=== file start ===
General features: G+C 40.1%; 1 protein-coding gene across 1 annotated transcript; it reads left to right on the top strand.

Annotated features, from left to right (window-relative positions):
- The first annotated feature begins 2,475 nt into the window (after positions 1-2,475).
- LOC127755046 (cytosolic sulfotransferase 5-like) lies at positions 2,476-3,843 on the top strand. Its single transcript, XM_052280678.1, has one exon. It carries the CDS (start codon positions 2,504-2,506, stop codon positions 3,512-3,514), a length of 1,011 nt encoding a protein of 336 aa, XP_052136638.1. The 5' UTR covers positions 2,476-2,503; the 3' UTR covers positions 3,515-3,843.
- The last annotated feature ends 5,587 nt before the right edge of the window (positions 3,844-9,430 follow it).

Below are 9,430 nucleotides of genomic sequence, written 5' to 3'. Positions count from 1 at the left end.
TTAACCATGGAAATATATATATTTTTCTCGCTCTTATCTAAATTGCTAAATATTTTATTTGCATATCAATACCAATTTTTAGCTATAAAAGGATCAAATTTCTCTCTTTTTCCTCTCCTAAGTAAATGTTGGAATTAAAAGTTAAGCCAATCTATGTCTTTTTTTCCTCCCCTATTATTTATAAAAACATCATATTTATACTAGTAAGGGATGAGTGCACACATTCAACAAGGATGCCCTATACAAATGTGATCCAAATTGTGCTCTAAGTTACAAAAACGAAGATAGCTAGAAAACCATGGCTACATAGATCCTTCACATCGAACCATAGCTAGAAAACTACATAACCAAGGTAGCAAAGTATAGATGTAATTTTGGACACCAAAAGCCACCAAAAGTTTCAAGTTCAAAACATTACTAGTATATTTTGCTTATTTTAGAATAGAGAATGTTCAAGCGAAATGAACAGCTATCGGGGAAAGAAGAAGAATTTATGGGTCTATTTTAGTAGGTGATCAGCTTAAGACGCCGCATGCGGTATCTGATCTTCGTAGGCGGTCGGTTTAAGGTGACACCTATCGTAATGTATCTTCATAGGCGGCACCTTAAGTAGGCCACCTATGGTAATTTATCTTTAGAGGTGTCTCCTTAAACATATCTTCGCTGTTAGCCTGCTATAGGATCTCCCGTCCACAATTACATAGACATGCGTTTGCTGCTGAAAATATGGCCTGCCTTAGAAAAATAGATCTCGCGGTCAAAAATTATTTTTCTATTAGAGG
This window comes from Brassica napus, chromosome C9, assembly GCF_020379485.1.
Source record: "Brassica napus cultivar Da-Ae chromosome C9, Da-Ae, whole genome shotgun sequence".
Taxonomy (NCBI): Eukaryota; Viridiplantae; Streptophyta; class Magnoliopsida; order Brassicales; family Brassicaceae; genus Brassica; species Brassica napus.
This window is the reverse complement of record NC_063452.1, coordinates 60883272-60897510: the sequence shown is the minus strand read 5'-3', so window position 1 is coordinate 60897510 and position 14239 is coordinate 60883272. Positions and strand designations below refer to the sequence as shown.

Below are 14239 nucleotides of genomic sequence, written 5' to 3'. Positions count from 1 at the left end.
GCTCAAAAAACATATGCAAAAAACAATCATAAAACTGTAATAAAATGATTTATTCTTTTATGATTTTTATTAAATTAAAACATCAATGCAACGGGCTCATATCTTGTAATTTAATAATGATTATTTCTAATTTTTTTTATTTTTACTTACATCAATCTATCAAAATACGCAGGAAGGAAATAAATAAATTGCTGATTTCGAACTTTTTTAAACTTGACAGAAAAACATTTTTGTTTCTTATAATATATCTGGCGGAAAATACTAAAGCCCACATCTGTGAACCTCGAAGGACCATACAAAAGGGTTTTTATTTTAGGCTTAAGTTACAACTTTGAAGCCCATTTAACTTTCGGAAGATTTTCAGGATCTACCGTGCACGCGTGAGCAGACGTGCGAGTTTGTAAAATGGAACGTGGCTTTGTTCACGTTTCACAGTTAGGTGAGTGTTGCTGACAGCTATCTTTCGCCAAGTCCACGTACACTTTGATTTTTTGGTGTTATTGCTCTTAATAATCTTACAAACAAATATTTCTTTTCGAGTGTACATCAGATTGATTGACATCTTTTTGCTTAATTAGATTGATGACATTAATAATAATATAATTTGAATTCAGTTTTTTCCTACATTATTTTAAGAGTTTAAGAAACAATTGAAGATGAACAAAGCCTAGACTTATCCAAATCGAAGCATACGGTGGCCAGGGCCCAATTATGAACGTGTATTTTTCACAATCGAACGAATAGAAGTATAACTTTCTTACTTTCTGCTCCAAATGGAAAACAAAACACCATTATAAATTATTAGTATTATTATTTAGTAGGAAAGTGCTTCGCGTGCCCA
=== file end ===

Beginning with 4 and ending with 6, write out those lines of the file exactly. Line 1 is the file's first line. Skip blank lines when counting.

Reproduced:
- LOC127755046 (cytosolic sulfotransferase 5-like) lies at positions 2,476-3,843 on the top strand. Its single transcript, XM_052280678.1, has one exon. It carries the CDS (start codon positions 2,504-2,506, stop codon positions 3,512-3,514), a length of 1,011 nt encoding a protein of 336 aa, XP_052136638.1. The 5' UTR covers positions 2,476-2,503; the 3' UTR covers positions 3,515-3,843.
- The last annotated feature ends 5,587 nt before the right edge of the window (positions 3,844-9,430 follow it).

Below are 9,430 nucleotides of genomic sequence, written 5' to 3'. Positions count from 1 at the left end.